Trump's call to end HIV epidemic hindered by his administration's policies

CDC Plans on-the-Ground 'HIV Elimination Teams' for Trump Plan

President Donald Trump delivers his State of the Union address, at the Capitol in Washington, Feb. 5, 2019. He also underscored the importance of HRSA's Health Center Program, which supports 12,000 delivery sites across the country and provides care to more than 27 million Americans annually.

"Together, we will defeat AIDS in America and beyond", he added.

Federal government scientists have been coordinating for months on the new plan, which combines broader efforts to stem transmission of HIV with better treatment for people who are already infected.

Today's HIV treatments work so well they not only can give people with the AIDS virus a near-normal life expectancy, they offer a double whammy - making those patients less likely to infect other people. Through provided funds, a local HIV HealthForce will be created in these counties through partnerships with state, territorial, local, and tribal health departments, "putting boots on the ground to ensure this progress is made", said Redfield.

In recent years a number of health organizations, including the United Nations, have called for co-ordinated steps to end the HIV epidemic by 2030.

Redfield said he was "shocked" to see that just 48 out of 3 000 counties in the United States accounted for half of all new HIV infections.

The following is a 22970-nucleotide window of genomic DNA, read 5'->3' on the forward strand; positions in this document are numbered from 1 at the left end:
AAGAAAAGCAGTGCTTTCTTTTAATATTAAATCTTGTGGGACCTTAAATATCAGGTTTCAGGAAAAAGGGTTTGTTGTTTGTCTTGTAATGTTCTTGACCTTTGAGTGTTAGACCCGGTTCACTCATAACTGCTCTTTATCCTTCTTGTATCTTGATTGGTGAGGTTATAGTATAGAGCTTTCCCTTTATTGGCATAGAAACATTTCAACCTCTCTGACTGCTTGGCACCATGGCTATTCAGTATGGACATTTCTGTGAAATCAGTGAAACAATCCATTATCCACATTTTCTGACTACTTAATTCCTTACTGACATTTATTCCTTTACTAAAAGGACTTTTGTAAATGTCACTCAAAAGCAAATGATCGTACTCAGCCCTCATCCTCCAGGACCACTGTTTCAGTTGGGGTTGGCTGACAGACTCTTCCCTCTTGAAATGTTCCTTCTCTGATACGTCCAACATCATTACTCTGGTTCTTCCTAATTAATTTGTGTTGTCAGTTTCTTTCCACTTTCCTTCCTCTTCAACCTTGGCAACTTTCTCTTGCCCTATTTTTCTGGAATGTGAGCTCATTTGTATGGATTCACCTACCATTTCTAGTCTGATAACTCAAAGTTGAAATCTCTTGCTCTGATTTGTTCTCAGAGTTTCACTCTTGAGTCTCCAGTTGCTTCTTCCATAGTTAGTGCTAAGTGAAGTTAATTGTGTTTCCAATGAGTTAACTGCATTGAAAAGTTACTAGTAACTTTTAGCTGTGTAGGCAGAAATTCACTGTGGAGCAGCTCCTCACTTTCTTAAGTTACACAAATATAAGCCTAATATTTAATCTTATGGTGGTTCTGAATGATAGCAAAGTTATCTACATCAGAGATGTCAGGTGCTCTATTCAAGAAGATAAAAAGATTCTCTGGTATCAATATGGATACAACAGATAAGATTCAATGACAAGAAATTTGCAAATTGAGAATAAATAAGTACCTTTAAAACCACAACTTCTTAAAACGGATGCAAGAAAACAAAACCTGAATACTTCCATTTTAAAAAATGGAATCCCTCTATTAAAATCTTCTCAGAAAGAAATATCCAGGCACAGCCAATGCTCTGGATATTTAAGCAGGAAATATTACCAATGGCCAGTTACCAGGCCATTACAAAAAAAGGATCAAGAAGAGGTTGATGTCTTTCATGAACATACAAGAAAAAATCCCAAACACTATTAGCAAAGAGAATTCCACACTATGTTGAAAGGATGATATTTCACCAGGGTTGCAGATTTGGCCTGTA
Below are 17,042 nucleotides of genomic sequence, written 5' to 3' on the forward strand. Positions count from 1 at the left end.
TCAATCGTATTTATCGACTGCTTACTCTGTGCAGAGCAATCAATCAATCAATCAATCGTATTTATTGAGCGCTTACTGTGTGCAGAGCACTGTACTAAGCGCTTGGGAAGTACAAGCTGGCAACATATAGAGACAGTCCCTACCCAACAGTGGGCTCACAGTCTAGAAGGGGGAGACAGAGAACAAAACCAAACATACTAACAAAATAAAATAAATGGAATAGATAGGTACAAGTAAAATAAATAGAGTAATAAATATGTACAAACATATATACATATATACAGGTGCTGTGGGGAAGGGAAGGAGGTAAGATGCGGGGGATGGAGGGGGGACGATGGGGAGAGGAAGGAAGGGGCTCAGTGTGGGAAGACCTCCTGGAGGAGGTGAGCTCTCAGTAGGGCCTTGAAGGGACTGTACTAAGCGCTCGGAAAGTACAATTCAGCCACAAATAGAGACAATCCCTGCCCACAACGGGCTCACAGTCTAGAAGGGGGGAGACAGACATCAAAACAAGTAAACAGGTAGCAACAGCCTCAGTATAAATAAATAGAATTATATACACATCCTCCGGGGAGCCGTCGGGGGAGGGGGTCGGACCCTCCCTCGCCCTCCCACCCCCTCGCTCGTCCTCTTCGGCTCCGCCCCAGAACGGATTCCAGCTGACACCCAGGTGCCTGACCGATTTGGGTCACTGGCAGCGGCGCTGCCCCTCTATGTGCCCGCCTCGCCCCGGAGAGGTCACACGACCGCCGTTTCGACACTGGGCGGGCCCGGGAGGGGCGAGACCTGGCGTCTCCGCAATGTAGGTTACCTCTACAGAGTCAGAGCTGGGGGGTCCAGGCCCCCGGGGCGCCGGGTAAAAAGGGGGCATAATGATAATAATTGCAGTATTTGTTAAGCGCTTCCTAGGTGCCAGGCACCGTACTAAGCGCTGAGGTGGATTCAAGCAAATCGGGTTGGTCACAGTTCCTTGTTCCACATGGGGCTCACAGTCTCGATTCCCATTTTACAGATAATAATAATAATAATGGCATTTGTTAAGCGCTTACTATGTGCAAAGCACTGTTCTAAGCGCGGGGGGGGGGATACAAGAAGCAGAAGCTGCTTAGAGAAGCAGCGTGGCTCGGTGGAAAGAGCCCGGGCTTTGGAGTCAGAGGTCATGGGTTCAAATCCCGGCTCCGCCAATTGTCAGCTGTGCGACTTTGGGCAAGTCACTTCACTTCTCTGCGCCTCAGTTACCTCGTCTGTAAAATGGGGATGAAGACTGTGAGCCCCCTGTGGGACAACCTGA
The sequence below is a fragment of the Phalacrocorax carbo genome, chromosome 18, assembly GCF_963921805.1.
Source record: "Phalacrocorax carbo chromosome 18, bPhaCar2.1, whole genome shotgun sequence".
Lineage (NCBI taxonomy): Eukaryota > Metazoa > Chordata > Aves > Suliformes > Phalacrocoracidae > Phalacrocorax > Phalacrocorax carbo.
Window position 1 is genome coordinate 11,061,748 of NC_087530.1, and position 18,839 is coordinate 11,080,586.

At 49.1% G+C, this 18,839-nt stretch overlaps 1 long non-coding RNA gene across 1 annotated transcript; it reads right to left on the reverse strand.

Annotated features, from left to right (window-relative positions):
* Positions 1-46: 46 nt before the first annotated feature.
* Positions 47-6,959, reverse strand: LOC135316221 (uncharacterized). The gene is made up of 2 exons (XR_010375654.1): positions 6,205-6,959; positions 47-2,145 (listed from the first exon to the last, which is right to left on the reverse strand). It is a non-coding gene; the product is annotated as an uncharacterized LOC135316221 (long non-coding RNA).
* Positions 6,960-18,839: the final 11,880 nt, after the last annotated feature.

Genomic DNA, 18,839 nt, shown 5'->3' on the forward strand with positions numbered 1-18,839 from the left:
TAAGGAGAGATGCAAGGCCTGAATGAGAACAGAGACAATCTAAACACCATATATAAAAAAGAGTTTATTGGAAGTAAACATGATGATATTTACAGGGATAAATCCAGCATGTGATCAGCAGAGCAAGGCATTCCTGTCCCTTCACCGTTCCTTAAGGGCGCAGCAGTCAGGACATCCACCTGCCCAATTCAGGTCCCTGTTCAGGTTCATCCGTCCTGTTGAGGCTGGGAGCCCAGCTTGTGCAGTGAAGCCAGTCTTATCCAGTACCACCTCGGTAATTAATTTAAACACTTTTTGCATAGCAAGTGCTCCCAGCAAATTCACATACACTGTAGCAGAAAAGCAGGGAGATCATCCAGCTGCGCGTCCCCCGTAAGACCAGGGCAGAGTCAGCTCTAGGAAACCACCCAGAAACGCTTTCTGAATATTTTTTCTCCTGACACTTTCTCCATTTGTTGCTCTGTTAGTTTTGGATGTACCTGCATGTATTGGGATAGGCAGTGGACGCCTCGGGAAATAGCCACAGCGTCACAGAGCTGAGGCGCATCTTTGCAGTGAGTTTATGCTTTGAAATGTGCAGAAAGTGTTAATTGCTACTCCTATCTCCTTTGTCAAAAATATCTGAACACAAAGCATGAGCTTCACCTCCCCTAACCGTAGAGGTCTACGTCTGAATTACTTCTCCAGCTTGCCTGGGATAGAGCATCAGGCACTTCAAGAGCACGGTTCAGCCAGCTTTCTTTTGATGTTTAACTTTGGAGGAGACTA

"We've never had that kind of 'This is the target, '" Dr. Anthony Fauci, the government's pre-eminent AIDS warrior and head of the National Institute of Allergy and Infectious Diseases, said to the AP.

The 48 counties HHS is focussing on are mainly metro areas. The department plans to direct funding to those areas to boost resources for fighting HIV and AIDS. But while most stakeholders say the administration's goal can be realized with the progress that has been made in treatments and prevention in the past two decades, they remain mostly skeptical of the White House's commitment to the effort. So, "if you put those two together, you could theoretically end the epidemic as we know it". Medicaid is the single-largest source of insurance for HIV care services, covering more than 40% of people with HIV, according to the Kaiser Family Foundation. Hardy said any meaningful policy to lower HIV infections would have to target interventions that expand care for LGBTQ individuals since gay and bisexual men account for almost 70% of new HIV infections, according to the Centers for Disease Control and Prevention.

Jacqueline Wilson of Jackson was diagnosed as HIV positive in 2006. But we also should not reject a plan to end the HIV epidemic by 2030 because of where it originated from, and those of us who are able to should do everything we can to mold this plan in our image at the same time we continue to fight back against the Trump administration on so many other fronts. Whether it's rolling back Medicaid expansion, dismantling the Affordable Care Act protections for people living with pre-existing conditions, banning people living with HIV from serving in the military or the Peace Corps, trying to take away access to HIV medications for seniors on Medicare, changing the Public Charge rule to impose a de facto HIV ban and financial litmus test on immigrants coming to the United States, or any of the numerous discriminatory actions taken against LGBTQ people living in the country, the Trump administration has shown over and over again that it is not our friend and is not to be trusted. We have PrEP now which is highly effective and readily available.

"It sounds very much like teleprompter Trump saying words but not being invested in the statement itself", said Scott Schoettes, counsel and HIV project director for Lambda Legal, a civil rights organization focused on the LGBT community.



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